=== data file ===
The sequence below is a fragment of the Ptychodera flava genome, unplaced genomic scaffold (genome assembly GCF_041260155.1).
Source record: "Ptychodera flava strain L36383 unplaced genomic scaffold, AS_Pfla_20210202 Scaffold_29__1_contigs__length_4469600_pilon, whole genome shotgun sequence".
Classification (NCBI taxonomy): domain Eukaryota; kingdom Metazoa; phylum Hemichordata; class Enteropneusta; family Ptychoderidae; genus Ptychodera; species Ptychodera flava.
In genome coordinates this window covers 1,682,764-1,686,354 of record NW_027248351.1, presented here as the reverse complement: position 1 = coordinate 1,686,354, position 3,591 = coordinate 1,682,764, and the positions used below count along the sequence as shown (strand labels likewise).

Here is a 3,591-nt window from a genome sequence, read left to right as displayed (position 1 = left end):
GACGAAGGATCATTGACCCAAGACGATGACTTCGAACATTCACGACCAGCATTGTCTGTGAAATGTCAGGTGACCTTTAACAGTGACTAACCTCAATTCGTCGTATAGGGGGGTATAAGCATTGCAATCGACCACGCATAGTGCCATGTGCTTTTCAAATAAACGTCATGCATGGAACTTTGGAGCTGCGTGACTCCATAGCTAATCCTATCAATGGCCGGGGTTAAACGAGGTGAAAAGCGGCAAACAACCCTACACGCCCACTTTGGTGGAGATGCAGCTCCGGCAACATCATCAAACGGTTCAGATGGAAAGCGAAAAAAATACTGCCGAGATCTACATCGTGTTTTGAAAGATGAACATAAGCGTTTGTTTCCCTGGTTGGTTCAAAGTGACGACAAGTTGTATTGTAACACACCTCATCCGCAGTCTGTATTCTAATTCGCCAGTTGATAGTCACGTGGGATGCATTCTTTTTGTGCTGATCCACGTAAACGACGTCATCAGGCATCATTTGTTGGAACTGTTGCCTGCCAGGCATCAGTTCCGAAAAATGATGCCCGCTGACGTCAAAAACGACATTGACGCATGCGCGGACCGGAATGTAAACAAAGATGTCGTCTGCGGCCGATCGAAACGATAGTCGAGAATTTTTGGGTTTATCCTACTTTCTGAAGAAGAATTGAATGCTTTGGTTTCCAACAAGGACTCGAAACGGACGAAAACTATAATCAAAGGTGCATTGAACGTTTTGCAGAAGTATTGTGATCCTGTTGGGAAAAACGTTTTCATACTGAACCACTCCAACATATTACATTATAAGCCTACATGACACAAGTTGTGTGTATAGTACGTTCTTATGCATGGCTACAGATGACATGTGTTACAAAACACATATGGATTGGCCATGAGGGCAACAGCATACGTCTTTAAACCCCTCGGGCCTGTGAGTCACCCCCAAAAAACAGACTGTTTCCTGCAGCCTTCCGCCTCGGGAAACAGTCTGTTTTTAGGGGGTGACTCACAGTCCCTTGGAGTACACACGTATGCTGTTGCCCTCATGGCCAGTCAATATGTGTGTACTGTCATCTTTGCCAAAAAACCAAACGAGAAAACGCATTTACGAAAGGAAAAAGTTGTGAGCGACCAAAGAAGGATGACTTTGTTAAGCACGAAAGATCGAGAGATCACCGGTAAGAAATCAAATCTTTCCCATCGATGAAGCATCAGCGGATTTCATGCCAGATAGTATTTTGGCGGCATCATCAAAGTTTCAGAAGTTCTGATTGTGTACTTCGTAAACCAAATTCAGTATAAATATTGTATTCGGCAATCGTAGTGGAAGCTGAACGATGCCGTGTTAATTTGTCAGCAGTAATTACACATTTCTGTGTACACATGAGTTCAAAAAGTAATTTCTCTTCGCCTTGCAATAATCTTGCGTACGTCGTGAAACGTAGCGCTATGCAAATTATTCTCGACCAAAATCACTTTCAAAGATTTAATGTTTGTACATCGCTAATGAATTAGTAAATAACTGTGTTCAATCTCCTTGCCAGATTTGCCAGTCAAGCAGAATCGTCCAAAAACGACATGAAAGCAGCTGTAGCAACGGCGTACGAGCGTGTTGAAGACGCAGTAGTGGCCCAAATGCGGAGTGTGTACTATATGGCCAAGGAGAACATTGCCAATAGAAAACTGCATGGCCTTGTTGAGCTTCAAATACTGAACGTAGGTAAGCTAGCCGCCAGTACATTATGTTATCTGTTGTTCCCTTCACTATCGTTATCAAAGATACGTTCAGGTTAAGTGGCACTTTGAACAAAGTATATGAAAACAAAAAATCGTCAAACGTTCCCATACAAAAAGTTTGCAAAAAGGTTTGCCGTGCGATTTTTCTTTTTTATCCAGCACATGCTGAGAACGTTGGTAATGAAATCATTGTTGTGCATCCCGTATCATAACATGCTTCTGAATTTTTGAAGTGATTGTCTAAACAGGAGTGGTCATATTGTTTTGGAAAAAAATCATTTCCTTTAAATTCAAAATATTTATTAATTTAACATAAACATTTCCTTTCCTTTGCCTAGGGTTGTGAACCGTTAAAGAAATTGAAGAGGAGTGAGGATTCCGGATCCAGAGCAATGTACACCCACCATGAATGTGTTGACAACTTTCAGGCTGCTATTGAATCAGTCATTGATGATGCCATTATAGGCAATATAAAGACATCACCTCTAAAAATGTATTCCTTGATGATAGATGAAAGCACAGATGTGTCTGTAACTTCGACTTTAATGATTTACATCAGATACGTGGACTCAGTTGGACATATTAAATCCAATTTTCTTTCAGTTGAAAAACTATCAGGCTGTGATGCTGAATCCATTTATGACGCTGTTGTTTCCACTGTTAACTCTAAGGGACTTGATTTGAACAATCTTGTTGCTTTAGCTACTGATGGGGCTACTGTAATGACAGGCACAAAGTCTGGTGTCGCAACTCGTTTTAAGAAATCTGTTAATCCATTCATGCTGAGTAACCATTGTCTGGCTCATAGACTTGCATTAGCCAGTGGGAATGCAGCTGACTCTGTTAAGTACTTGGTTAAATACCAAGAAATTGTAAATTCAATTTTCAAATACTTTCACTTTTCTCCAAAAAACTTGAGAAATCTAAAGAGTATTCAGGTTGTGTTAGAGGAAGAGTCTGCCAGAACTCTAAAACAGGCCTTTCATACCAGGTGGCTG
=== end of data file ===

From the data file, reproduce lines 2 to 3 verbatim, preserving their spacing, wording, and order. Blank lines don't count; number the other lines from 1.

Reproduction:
Source record: "Ptychodera flava strain L36383 unplaced genomic scaffold, AS_Pfla_20210202 Scaffold_29__1_contigs__length_4469600_pilon, whole genome shotgun sequence".
Classification (NCBI taxonomy): domain Eukaryota; kingdom Metazoa; phylum Hemichordata; class Enteropneusta; family Ptychoderidae; genus Ptychodera; species Ptychodera flava.